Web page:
Larvae appear about the first of October and devour the contents of one carpel after another, from two to ten carpels being infested by a single maggot. By early November, the larvae are mature, and about this time the infested fruit drops to the ground. Pupation occurs in the top two inches of soil. Occasionally, larvae drop to the ground to pupate while the fruit is still on the tree.

Adults feed on honeydew excreted by aphids, coccids, and psyllids; this appears to be necessary for health, longevity, and egg production during the preoviposition period. Frequent copulation apparently is necessary, as this occurs after each batch of eggs has been deposited.


This species infests Citrus, including orange, grapefruit, and mandarin orange.


Males are not known to be attracted to any synthetic lure (White and Elson-Harris 1994).

Selected References

Miyake T. 1919. Imperial Cent. Agricultural Experiment Station Bulletin (Tokyo) 2: 85–165, Illustrations in English. 1919. Review of Applied Entomology 7: 238–239.

Chen SH. 1940. Sinensia 11: 131–135; 1941. Review of Applied Entomology 29: 524.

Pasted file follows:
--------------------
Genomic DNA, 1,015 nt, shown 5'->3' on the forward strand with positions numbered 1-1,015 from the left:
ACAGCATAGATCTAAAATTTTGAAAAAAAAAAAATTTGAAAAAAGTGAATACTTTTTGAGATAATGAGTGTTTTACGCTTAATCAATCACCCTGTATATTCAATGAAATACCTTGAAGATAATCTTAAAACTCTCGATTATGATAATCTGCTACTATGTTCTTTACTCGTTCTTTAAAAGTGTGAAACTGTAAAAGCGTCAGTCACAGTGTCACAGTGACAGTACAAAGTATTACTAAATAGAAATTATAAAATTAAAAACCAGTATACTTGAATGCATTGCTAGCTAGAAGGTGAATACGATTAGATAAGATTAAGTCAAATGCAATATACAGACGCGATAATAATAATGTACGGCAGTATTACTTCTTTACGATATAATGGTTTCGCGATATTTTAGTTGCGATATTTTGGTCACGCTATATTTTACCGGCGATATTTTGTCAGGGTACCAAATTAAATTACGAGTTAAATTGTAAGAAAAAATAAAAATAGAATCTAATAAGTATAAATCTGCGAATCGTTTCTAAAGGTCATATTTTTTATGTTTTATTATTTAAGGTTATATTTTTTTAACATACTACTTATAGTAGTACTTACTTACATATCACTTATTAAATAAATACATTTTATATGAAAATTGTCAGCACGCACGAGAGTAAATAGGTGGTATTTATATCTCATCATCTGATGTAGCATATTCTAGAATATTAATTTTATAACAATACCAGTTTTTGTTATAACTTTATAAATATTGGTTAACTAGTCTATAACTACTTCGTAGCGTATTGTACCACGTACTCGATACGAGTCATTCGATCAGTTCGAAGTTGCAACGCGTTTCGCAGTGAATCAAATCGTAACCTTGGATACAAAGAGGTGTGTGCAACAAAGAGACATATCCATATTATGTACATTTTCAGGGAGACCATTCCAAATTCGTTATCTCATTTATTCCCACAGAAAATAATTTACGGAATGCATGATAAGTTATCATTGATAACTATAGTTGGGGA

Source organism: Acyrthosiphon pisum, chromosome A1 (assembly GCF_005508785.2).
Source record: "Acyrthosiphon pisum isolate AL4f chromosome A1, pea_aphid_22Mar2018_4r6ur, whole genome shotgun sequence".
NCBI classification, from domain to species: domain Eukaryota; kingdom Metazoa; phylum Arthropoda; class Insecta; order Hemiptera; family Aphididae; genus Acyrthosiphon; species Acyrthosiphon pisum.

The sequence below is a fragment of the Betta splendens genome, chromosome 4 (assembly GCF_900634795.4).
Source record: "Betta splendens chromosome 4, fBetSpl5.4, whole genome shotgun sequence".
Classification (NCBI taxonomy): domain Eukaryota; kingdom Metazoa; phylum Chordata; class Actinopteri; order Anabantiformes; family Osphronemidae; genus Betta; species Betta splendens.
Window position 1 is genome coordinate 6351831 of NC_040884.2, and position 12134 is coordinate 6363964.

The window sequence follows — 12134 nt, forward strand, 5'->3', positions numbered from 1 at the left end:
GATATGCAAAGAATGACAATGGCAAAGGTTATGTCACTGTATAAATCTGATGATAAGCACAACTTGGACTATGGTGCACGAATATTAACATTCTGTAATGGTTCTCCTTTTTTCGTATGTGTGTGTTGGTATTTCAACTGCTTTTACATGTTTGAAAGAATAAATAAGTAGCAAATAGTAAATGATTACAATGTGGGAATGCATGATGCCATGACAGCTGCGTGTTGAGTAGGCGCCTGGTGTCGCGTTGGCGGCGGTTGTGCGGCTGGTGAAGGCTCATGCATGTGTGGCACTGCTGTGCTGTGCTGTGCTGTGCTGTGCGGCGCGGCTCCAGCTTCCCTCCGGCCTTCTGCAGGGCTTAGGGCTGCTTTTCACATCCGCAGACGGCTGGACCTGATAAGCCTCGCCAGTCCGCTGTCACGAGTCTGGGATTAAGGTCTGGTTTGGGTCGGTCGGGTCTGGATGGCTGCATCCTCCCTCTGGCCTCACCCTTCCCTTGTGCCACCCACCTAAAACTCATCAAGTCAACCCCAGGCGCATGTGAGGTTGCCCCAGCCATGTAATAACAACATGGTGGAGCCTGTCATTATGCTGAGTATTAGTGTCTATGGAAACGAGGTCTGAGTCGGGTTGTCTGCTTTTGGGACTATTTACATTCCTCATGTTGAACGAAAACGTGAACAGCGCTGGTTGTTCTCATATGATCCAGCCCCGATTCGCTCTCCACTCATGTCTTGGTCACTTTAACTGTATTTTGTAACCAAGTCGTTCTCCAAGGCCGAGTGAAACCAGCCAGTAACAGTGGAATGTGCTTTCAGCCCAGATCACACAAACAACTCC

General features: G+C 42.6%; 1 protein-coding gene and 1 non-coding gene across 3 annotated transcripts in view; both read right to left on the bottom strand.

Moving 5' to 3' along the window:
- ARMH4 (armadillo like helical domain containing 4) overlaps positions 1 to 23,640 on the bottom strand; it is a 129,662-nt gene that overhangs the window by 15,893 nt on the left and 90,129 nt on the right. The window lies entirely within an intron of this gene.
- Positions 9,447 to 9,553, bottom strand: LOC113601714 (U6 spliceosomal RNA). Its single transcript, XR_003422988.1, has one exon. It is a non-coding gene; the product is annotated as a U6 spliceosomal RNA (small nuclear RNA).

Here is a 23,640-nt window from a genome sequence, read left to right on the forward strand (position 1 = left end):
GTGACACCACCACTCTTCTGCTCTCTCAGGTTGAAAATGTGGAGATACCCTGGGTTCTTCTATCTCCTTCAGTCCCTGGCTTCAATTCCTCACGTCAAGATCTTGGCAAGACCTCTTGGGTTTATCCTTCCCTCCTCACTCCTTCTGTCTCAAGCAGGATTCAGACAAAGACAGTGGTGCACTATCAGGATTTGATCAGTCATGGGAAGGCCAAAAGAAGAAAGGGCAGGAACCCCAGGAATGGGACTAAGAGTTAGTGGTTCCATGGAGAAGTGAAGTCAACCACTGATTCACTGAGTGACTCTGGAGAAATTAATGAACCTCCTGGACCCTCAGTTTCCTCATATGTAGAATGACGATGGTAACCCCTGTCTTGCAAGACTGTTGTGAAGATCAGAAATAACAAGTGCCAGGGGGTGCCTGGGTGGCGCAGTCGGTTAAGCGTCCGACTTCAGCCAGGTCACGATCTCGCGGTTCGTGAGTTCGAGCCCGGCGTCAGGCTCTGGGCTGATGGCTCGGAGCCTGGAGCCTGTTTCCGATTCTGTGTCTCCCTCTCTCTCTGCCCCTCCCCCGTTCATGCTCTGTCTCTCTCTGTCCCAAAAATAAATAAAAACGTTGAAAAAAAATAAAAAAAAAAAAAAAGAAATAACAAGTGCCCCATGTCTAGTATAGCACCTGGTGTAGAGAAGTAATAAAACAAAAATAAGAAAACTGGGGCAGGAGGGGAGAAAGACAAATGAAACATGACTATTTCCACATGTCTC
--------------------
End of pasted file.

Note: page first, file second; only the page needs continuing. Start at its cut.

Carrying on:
Chen SH. 1940. Senensia 11: 577–587; 1942. Review of Applied Entomology 30: 71.

Sun CY, I-Lung D, Liao Y-M. 1958. Preliminary studies on the Chinese citrus fly, T. citri Chen. Acta Oecon, Ent. Sinica (Peking) 1: 175–187. In Chinese, English Summary.

Yasumatsu, K, Nagatomi A. 1959. Kyushu University Faculty of Agr. Sci. Bulletin 17: 129–146. In Japanese, English Summary.

USDA, Survey and Detection Operations, Plant Pest Control Division, Agricultural Research Service. Anonymous. 1961. Insects not known to occur in the United States. Cooperative Economic Insect Report 11-1-36. Japanese Orange Fly (Dacus tsuneonis Miyake): 29–31.

White IM, Elson-Harris MM. 1994. Fruit Flies of Economic Significance: Their Identification and Bionomics. CAB International. Oxon, UK. 601 pp.

Publication #EENY263

Release Date:September 17, 2021

Related Experts

Fasulo, Thomas R.

University of Florida

Organism ID

About this Publication

This document is EENY263, one of a series of the Entomology and Nematology Department, UF/IFAS Extension. Original publication date January 2002. Revised March 2012 and May 2021. Visit the EDIS website at for the currently supported version of this publication. This document is also available on the Featured Creatures website at

About the Authors

H. V. Weems, Jr., (retired) Florida Department of Agriculture and Consumer Services, Division of Plant Industry; and T. R. Fasulo, Entomology and Nematology Department; UF/IFAS Extension, Gainesville, FL 32611.


  • Elena Rhodes